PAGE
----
Reply To This Comment
    • Hira says on December 5, 2011 at 3:18 pm:

      I agree! We obtain a higher education in the hopes to move forward in the steps to becoming financially stable; yet, most of all our earnings are put towards paying our loans and we do not reach stability until many years down the line.

      Reply To This Comment
  8. Anahi says on December 5, 2011 at 11:19 am:

    It’s sad that these students finally get their degrees, but can’t move on because of their loans and debts.

    Reply To This Comment
  9. Josh says on December 5, 2011 at 10:54 am:

    If I borrow money, I expect to have to pay it back. I don’t want others “borrowing” my money & then taking off with it. If all of your current student loans are “forgiven” (read: governmentally strongarmed) then my chances of borrowing enough money to get through my degree are slim at best. I NEED loans — and I need agencies willing to loan money based on future expectation of receiving an honest return for their investment.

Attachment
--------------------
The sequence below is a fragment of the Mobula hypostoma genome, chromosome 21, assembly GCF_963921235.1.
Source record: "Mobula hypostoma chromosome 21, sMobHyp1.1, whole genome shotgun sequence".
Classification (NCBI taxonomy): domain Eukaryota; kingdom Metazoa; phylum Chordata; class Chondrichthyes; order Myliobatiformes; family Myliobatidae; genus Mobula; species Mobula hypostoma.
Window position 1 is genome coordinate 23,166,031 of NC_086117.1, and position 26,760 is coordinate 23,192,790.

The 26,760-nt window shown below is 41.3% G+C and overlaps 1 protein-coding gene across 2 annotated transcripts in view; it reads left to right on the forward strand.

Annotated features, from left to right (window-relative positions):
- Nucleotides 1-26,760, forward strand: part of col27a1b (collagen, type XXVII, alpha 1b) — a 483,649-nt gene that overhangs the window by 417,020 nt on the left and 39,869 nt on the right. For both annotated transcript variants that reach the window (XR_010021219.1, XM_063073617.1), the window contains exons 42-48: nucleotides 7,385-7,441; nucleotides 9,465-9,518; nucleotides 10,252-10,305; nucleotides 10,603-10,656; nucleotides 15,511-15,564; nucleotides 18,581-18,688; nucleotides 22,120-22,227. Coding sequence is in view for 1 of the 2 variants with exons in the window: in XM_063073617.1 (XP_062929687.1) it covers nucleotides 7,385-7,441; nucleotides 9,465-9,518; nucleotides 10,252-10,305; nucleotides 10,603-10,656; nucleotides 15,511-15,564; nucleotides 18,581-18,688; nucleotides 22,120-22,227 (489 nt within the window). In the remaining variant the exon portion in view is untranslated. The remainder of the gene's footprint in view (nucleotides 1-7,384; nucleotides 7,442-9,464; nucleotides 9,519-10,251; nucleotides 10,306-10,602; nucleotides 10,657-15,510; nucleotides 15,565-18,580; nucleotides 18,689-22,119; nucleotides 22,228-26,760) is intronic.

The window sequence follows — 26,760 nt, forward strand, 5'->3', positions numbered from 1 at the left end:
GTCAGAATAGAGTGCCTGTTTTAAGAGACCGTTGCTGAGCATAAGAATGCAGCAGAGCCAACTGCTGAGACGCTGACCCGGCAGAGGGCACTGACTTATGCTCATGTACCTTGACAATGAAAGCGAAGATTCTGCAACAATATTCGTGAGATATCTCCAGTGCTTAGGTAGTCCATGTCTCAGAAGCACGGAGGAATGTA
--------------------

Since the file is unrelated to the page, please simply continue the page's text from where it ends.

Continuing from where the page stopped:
Reply To This Comment
  10. Gina says on December 5, 2011 at 10:22 am:

    I you borrow money it is your responsibility to pay it back.

    Reply To This Comment
  11. molly says on December 5, 2011 at 9:39 am:

    schools are just so expensive it seems easy to get over your head in debt and then have trouble getting out of it

    Reply To This Comment
  12. Savannah says on December 5, 2011 at 9:29 am:

    i already dread having to get student loans

    Reply To This Comment
  13. chris k. says on December 5, 2011 at 8:50 am: